When defendant filed a petition to dismiss a defamation case under the Tennessee Public Participation Act (TPPA), and plaintiff failed to respond by “establish[ing] a prima facie case for each essential element of the claim in the legal action,” dismissal was affirmed. Further, exclusive jurisdiction of the appeal of the TPPA dismissal rested in the Court of Appeals. In Nandigam Neurology, PLC v. Beavers, No. M2020-00553-COA-R3-CV (Tenn. Ct. App. June 18, 2021), plaintiffs neurology clinic and neurologist filed this suit against defendant after defendant left a negative review of plaintiff doctor online. After non-suiting the first action, this case was filed in general sessions court, wherein plaintiffs alleged defamation and false light invasion of privacy. Defendant filed a petition to dismiss the case in its entirety, asserting first that plaintiffs failed to state a claim because they “failed to plead the substance of any statement over which they complained,” and that the statement “was not defamatory because it expressed only opinions and rhetorical hyperbole.” In addition, defendant argued that this case should be dismissed pursuant to the TPPA because the “review was a statement made in connection with a matter of public concern and that Plaintiffs’ lawsuit ‘qualifies as one filed in response to defendant’s exercise of the right to free speech.’” Defendant’s petition also asked that she be awarded costs, attorney’s fees, and sanctions pursuant to the TPPA. Defendant supported her petition with a personal affidavit stating that “her Yelp! review was based on her personal observations and that she had no reason to believe any of the statements in the review were false.”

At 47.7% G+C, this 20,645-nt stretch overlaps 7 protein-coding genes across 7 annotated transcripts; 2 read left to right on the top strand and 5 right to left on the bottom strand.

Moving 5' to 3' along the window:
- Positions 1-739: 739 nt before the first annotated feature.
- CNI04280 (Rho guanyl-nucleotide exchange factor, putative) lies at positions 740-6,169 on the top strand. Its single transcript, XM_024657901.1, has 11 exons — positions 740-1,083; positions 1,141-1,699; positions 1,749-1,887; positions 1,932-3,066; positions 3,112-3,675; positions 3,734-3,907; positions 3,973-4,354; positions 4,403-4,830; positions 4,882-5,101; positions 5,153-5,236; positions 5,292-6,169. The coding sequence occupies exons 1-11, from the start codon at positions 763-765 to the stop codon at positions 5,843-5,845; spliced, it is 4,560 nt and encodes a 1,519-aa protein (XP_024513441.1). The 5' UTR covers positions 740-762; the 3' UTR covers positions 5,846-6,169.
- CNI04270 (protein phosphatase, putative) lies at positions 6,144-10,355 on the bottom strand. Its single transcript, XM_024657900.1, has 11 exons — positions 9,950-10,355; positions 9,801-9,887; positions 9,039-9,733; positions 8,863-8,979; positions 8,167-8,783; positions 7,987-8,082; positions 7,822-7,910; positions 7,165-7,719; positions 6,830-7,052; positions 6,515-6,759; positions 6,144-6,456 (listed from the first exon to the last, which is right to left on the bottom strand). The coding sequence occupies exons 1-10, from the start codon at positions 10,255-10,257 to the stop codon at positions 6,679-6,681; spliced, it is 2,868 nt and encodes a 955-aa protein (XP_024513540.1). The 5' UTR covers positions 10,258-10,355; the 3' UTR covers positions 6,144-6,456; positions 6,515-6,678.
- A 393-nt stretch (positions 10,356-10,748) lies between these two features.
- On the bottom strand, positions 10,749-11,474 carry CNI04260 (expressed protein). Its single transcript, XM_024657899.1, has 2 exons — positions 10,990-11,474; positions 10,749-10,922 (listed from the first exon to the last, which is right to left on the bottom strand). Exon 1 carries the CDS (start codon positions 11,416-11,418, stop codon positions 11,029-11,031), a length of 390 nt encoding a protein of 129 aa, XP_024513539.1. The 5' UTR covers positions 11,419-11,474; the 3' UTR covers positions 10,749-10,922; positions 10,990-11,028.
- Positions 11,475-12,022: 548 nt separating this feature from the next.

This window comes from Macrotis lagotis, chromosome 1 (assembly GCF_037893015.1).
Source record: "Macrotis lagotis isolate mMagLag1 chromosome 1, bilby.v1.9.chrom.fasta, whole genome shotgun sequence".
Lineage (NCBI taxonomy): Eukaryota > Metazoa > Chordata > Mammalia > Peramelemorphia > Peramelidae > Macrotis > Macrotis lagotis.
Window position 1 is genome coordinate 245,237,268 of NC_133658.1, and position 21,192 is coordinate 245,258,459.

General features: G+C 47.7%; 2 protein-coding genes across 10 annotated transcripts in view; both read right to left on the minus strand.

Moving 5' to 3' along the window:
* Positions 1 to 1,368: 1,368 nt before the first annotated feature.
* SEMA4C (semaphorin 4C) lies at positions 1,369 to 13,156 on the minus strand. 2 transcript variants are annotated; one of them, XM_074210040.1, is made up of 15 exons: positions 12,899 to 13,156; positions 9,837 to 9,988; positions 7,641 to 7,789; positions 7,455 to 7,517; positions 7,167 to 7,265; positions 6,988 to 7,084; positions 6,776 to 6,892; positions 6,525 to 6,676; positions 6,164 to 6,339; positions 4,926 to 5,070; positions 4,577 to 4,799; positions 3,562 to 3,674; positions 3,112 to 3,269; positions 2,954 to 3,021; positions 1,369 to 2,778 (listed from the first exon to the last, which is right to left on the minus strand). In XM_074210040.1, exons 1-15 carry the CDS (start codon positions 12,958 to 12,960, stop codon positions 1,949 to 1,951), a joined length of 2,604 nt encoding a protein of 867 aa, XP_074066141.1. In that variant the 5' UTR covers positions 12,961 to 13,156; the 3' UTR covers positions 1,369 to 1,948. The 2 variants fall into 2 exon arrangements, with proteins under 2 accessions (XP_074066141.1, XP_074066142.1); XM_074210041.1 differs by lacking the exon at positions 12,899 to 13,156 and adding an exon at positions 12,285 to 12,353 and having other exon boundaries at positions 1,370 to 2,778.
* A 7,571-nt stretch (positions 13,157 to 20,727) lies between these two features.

Plaintiffs responded to the petition by arguing that Tenn. Code Ann. § 20-17-101 et. seq., known at the TPPA, could not apply here because it was a rule of civil procedure, which is not applicable in sessions court. Plaintiffs, however, “did not address the substance of Defendant’s argument nor did Plaintiffs offer any countervailing proof in response to Defendant’s affidavit.”
The general sessions court held a hearing on February 6, 2020, where plaintiffs continued to rely “solely on the theory that the TPPA is a rule of civil procedure that does not apply in general sessions court.” Six days after the hearing, plaintiffs filed a supplemental response where they argued for the first time that they “could prove a prima facie case for defamation and false light,” and they attached the doctor’s affidavit in support. The sessions judge ruled the following day, dismissing the claims pursuant to the TPPA and plaintiffs’ failure to respond to the petition to dismiss with any facts. The order, however, did not resolve defendant’s request for costs, attorney’s fees and sanctions.